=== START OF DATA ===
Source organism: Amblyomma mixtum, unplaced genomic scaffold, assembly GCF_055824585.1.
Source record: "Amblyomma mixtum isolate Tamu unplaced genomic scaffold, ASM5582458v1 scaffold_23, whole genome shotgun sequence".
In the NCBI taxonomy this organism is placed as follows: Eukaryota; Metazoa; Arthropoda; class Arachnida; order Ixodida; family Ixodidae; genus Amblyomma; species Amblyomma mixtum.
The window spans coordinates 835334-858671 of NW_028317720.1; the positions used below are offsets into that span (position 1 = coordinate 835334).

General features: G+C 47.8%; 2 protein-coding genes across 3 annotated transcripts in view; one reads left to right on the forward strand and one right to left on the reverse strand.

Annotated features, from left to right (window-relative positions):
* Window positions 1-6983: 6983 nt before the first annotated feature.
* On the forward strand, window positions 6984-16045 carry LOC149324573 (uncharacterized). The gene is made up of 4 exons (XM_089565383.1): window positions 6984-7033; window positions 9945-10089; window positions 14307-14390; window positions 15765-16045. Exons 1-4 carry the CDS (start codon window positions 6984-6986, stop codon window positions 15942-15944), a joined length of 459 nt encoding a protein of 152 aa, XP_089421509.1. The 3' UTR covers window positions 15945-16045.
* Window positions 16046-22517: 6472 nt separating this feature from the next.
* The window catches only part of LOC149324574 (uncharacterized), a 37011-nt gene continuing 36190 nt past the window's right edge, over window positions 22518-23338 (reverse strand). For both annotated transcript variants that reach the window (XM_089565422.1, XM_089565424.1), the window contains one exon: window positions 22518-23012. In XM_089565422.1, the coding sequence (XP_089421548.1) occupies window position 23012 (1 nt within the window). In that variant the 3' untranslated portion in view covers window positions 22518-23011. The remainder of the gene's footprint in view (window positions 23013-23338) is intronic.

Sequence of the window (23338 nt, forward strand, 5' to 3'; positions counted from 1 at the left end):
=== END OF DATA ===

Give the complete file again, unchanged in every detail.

Source organism: Amblyomma mixtum, unplaced genomic scaffold, assembly GCF_055824585.1.
Source record: "Amblyomma mixtum isolate Tamu unplaced genomic scaffold, ASM5582458v1 scaffold_23, whole genome shotgun sequence".
In the NCBI taxonomy this organism is placed as follows: Eukaryota; Metazoa; Arthropoda; class Arachnida; order Ixodida; family Ixodidae; genus Amblyomma; species Amblyomma mixtum.
The window spans coordinates 835334-858671 of NW_028317720.1; the positions used below are offsets into that span (position 1 = coordinate 835334).

General features: G+C 47.8%; 2 protein-coding genes across 3 annotated transcripts in view; one reads left to right on the forward strand and one right to left on the reverse strand.

Annotated features, from left to right (window-relative positions):
* Window positions 1-6983: 6983 nt before the first annotated feature.
* On the forward strand, window positions 6984-16045 carry LOC149324573 (uncharacterized). The gene is made up of 4 exons (XM_089565383.1): window positions 6984-7033; window positions 9945-10089; window positions 14307-14390; window positions 15765-16045. Exons 1-4 carry the CDS (start codon window positions 6984-6986, stop codon window positions 15942-15944), a joined length of 459 nt encoding a protein of 152 aa, XP_089421509.1. The 3' UTR covers window positions 15945-16045.
* Window positions 16046-22517: 6472 nt separating this feature from the next.
* The window catches only part of LOC149324574 (uncharacterized), a 37011-nt gene continuing 36190 nt past the window's right edge, over window positions 22518-23338 (reverse strand). For both annotated transcript variants that reach the window (XM_089565422.1, XM_089565424.1), the window contains one exon: window positions 22518-23012. In XM_089565422.1, the coding sequence (XP_089421548.1) occupies window position 23012 (1 nt within the window). In that variant the 3' untranslated portion in view covers window positions 22518-23011. The remainder of the gene's footprint in view (window positions 23013-23338) is intronic.

Sequence of the window (23338 nt, forward strand, 5' to 3'; positions counted from 1 at the left end):